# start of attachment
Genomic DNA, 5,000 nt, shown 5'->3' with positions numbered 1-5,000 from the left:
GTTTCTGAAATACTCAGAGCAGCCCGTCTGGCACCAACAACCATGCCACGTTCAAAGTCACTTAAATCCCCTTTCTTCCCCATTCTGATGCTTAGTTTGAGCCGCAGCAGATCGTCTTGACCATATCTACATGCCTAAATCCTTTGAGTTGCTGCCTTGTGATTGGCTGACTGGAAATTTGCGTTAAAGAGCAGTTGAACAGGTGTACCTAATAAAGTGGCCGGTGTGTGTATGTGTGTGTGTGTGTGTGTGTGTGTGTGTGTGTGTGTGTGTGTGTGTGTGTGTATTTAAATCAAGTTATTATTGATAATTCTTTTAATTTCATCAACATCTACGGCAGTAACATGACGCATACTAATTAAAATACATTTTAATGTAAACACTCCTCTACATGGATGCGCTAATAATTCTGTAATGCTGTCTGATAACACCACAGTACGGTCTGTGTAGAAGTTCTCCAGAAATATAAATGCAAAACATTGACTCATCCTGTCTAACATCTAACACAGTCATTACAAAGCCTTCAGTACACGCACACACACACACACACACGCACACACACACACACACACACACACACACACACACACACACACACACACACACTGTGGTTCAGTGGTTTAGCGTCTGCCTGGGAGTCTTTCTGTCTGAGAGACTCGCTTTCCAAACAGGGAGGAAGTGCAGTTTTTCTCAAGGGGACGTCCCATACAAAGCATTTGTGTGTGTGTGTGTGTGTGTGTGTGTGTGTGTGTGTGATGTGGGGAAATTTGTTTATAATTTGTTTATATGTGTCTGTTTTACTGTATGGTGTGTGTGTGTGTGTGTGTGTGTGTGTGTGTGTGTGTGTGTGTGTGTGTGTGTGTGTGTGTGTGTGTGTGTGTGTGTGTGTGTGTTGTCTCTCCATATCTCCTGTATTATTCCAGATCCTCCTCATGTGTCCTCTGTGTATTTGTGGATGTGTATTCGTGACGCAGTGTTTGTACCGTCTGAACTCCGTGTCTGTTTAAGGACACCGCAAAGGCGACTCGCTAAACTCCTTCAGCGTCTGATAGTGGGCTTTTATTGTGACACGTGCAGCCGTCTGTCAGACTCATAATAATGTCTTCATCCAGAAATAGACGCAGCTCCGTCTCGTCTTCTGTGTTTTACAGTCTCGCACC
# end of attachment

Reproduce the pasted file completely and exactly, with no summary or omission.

Genomic DNA, 5,000 nt, shown 5'->3' with positions numbered 1-5,000 from the left:
GTTTCTGAAATACTCAGAGCAGCCCGTCTGGCACCAACAACCATGCCACGTTCAAAGTCACTTAAATCCCCTTTCTTCCCCATTCTGATGCTTAGTTTGAGCCGCAGCAGATCGTCTTGACCATATCTACATGCCTAAATCCTTTGAGTTGCTGCCTTGTGATTGGCTGACTGGAAATTTGCGTTAAAGAGCAGTTGAACAGGTGTACCTAATAAAGTGGCCGGTGTGTGTATGTGTGTGTGTGTGTGTGTGTGTGTGTGTGTGTGTGTGTGTGTGTGTGTGTGTATTTAAATCAAGTTATTATTGATAATTCTTTTAATTTCATCAACATCTACGGCAGTAACATGACGCATACTAATTAAAATACATTTTAATGTAAACACTCCTCTACATGGATGCGCTAATAATTCTGTAATGCTGTCTGATAACACCACAGTACGGTCTGTGTAGAAGTTCTCCAGAAATATAAATGCAAAACATTGACTCATCCTGTCTAACATCTAACACAGTCATTACAAAGCCTTCAGTACACGCACACACACACACACACACGCACACACACACACACACACACACACACACACACACACACACACACACACACACTGTGGTTCAGTGGTTTAGCGTCTGCCTGGGAGTCTTTCTGTCTGAGAGACTCGCTTTCCAAACAGGGAGGAAGTGCAGTTTTTCTCAAGGGGACGTCCCATACAAAGCATTTGTGTGTGTGTGTGTGTGTGTGTGTGTGTGTGTGTGTGATGTGGGGAAATTTGTTTATAATTTGTTTATATGTGTCTGTTTTACTGTATGGTGTGTGTGTGTGTGTGTGTGTGTGTGTGTGTGTGTGTGTGTGTGTGTGTGTGTGTGTGTGTGTGTGTGTGTGTGTGTGTGTGTGTTGTCTCTCCATATCTCCTGTATTATTCCAGATCCTCCTCATGTGTCCTCTGTGTATTTGTGGATGTGTATTCGTGACGCAGTGTTTGTACCGTCTGAACTCCGTGTCTGTTTAAGGACACCGCAAAGGCGACTCGCTAAACTCCTTCAGCGTCTGATAGTGGGCTTTTATTGTGACACGTGCAGCCGTCTGTCAGACTCATAATAATGTCTTCATCCAGAAATAGACGCAGCTCCGTCTCGTCTTCTGTGTTTTACAGTCTCGCACC